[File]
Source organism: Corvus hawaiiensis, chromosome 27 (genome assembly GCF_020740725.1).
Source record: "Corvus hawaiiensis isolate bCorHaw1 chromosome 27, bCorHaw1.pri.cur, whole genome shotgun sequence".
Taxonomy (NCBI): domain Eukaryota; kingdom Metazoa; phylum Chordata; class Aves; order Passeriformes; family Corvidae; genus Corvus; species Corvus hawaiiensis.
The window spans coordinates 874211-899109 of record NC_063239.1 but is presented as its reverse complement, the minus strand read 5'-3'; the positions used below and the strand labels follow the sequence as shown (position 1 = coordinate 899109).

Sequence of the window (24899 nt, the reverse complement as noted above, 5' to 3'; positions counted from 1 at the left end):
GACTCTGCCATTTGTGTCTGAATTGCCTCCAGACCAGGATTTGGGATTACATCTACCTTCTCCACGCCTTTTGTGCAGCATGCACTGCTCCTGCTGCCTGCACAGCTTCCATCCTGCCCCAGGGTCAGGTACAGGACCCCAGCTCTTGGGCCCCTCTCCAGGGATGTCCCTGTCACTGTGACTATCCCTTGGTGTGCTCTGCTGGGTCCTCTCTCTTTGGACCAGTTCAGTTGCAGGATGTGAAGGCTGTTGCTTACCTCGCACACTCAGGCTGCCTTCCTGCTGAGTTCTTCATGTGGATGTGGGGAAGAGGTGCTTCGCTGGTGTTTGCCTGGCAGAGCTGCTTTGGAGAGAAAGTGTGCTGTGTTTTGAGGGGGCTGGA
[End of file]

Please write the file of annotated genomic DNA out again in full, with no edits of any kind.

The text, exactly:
Source organism: Corvus hawaiiensis, chromosome 27 (genome assembly GCF_020740725.1).
Source record: "Corvus hawaiiensis isolate bCorHaw1 chromosome 27, bCorHaw1.pri.cur, whole genome shotgun sequence".
Taxonomy (NCBI): domain Eukaryota; kingdom Metazoa; phylum Chordata; class Aves; order Passeriformes; family Corvidae; genus Corvus; species Corvus hawaiiensis.
The window spans coordinates 874211-899109 of record NC_063239.1 but is presented as its reverse complement, the minus strand read 5'-3'; the positions used below and the strand labels follow the sequence as shown (position 1 = coordinate 899109).

Sequence of the window (24899 nt, the reverse complement as noted above, 5' to 3'; positions counted from 1 at the left end):
GACTCTGCCATTTGTGTCTGAATTGCCTCCAGACCAGGATTTGGGATTACATCTACCTTCTCCACGCCTTTTGTGCAGCATGCACTGCTCCTGCTGCCTGCACAGCTTCCATCCTGCCCCAGGGTCAGGTACAGGACCCCAGCTCTTGGGCCCCTCTCCAGGGATGTCCCTGTCACTGTGACTATCCCTTGGTGTGCTCTGCTGGGTCCTCTCTCTTTGGACCAGTTCAGTTGCAGGATGTGAAGGCTGTTGCTTACCTCGCACACTCAGGCTGCCTTCCTGCTGAGTTCTTCATGTGGATGTGGGGAAGAGGTGCTTCGCTGGTGTTTGCCTGGCAGAGCTGCTTTGGAGAGAAAGTGTGCTGTGTTTTGAGGGGGCTGGA